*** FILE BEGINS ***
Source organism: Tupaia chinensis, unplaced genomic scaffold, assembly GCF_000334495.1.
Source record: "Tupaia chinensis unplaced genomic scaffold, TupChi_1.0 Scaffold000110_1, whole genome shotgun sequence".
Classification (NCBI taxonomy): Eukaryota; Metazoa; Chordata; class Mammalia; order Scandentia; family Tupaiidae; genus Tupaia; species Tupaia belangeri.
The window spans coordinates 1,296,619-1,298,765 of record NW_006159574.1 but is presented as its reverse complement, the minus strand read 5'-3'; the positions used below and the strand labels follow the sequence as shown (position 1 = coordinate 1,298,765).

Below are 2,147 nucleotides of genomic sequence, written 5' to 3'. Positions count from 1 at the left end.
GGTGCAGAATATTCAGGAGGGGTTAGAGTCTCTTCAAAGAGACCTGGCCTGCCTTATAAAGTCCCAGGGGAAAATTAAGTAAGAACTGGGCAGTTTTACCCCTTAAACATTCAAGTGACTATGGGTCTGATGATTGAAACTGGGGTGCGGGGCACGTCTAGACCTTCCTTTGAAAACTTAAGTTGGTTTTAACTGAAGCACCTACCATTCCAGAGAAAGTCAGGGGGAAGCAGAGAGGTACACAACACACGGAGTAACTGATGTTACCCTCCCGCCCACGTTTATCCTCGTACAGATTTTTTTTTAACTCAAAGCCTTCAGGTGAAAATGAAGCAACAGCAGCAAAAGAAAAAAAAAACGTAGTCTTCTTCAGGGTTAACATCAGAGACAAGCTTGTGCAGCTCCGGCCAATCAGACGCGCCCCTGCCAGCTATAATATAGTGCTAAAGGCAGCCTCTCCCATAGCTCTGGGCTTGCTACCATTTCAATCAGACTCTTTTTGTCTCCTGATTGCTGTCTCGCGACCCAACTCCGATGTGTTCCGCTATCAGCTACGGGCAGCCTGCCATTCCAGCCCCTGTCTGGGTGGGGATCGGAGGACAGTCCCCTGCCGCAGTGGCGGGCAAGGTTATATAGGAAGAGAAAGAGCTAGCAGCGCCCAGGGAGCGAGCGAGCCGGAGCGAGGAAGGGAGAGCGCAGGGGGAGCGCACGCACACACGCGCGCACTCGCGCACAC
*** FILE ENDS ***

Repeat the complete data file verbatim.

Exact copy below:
Source organism: Tupaia chinensis, unplaced genomic scaffold, assembly GCF_000334495.1.
Source record: "Tupaia chinensis unplaced genomic scaffold, TupChi_1.0 Scaffold000110_1, whole genome shotgun sequence".
Classification (NCBI taxonomy): Eukaryota; Metazoa; Chordata; class Mammalia; order Scandentia; family Tupaiidae; genus Tupaia; species Tupaia belangeri.
The window spans coordinates 1,296,619-1,298,765 of record NW_006159574.1 but is presented as its reverse complement, the minus strand read 5'-3'; the positions used below and the strand labels follow the sequence as shown (position 1 = coordinate 1,298,765).

Below are 2,147 nucleotides of genomic sequence, written 5' to 3'. Positions count from 1 at the left end.
GGTGCAGAATATTCAGGAGGGGTTAGAGTCTCTTCAAAGAGACCTGGCCTGCCTTATAAAGTCCCAGGGGAAAATTAAGTAAGAACTGGGCAGTTTTACCCCTTAAACATTCAAGTGACTATGGGTCTGATGATTGAAACTGGGGTGCGGGGCACGTCTAGACCTTCCTTTGAAAACTTAAGTTGGTTTTAACTGAAGCACCTACCATTCCAGAGAAAGTCAGGGGGAAGCAGAGAGGTACACAACACACGGAGTAACTGATGTTACCCTCCCGCCCACGTTTATCCTCGTACAGATTTTTTTTTAACTCAAAGCCTTCAGGTGAAAATGAAGCAACAGCAGCAAAAGAAAAAAAAAACGTAGTCTTCTTCAGGGTTAACATCAGAGACAAGCTTGTGCAGCTCCGGCCAATCAGACGCGCCCCTGCCAGCTATAATATAGTGCTAAAGGCAGCCTCTCCCATAGCTCTGGGCTTGCTACCATTTCAATCAGACTCTTTTTGTCTCCTGATTGCTGTCTCGCGACCCAACTCCGATGTGTTCCGCTATCAGCTACGGGCAGCCTGCCATTCCAGCCCCTGTCTGGGTGGGGATCGGAGGACAGTCCCCTGCCGCAGTGGCGGGCAAGGTTATATAGGAAGAGAAAGAGCTAGCAGCGCCCAGGGAGCGAGCGAGCCGGAGCGAGGAAGGGAGAGCGCAGGGGGAGCGCACGCACACACGCGCGCACTCGCGCACAC